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HIPing stands for Hot Isostatic Press-ing. Hot isostatic pressing is a process in which components are subjected to the simultaneous application of heat and high pressure in an inert gas medium. Because the pressure is applied by a gas, it is uniform in all directions, or isostatic . HIP is on one hand a forming technique, on the other hand a densifying technique .
- porosity elimination (and simultaneous heat treatment),
- rejuvenation of fatigue or creep-induced damage in components,
- compaction of metal powder,
- post-densification of sintered ceramics or metal parts,
- joining of materials and infiltration combined with densification.
Clearly HIP can also be applied to metal components built using additive manufacturing technologies such as selective manufacturing. HIP post-processing eliminates virtually all trace of gas porosity, cracks, decreases hot tearing susceptibility and improves fatigue behaviour.
How does HIPing work?
The simultaneous application of heat and pressure combine to collapse voids and porosity by creep mechanisms, plastic deformation, and diffusion bonding the void surfaces together with minimum distortion. Components of complex geometry can be treated without complex or expensive tooling. The many investigations conducted on several classes of materials show that HIP treatment provides startling improvements in mechanical properties, such as higher strength, enhanced toughness, improved fatigue resistance, and longer creep life [1-4].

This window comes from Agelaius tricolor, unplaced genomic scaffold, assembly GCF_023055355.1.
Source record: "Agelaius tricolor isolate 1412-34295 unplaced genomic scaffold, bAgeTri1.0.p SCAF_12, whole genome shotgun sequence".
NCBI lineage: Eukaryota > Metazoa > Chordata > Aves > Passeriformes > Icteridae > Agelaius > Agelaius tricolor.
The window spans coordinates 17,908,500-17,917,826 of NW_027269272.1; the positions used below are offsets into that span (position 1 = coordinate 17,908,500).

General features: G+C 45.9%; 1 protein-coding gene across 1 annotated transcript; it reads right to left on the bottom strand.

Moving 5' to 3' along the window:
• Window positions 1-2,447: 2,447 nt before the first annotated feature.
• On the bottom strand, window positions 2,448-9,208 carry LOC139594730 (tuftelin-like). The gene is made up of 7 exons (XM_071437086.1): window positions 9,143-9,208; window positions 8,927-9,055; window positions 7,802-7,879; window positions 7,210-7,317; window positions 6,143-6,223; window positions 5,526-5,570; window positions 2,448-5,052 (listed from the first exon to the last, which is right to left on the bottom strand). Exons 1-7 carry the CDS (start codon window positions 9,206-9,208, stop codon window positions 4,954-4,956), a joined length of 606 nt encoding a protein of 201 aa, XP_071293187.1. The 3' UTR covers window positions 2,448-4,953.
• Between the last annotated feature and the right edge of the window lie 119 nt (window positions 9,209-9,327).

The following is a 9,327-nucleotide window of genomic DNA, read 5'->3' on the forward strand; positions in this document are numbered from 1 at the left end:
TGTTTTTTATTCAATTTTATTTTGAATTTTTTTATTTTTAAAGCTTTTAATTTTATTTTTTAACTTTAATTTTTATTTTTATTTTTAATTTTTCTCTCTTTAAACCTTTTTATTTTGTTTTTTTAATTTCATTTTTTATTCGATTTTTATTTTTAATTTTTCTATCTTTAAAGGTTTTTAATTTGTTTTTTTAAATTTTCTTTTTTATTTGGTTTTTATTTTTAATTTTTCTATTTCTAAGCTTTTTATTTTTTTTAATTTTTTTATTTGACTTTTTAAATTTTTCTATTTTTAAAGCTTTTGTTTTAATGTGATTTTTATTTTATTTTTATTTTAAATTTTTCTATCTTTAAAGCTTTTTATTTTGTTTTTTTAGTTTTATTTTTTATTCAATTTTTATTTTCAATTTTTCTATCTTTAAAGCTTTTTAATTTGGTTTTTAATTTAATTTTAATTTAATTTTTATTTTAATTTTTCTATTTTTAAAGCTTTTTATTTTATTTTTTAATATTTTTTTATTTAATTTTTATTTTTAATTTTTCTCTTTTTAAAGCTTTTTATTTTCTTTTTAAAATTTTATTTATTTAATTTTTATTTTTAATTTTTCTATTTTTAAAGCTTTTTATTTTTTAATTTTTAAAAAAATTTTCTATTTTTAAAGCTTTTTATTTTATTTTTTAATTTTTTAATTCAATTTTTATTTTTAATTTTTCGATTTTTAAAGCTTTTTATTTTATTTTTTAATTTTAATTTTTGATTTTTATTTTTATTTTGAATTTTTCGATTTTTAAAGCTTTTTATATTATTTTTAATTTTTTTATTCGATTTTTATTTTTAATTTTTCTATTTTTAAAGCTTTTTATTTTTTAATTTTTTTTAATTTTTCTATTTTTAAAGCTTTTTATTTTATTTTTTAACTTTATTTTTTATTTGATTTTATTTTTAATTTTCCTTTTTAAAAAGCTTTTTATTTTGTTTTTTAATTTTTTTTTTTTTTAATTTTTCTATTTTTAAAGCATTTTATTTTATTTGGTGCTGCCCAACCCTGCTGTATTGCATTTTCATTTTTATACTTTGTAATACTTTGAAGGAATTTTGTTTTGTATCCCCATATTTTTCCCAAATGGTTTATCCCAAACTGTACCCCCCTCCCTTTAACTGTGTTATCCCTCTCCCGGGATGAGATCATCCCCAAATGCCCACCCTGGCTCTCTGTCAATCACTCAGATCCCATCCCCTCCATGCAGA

HIP cycles 
HIP parameters and their optimisation 
The general rule  says that the HIP temperature should be 0.8xTM, TM is the melting temperature. When HIP is used as a densifying post-treatment, the lowest temperature ever possible in regard to HIP-mechanisms should be choosen for avoiding defects in the material.
For good densification, the pressure of the more plastic material of the composite should lie something around the stress of the Young's modulus at HIP-temperature.
The third parameter, the time, allows to control diffusion effects and grain growth. Even controlled phase transformations are time dependent. In general the time for HIP densification is not longer than two/three hours.
To sum up
 Barre C., Hot Isostatic Pressing, Advanced Materials & Processes. 155.3 (Mar. 1999): p47. Copyright 1999 ASM International
 Richter D., Haour G. & Richon D., Hot Isostatic Pressing, Materials & Design, Vol. 6, Dec. 1985, p303-306
 H.-D. Steffens, J. Lebkuchner-Neugebauer and B. Wielage, Hot Isostatic Pressing, Mat.-wiss. u. Werkstofftech. 21, 28-31 (1990)
 E. Arzt, M. F. Ashby, K. E. Easterling, 1983, Met. Trans. A,Vol. 14A, p. 211.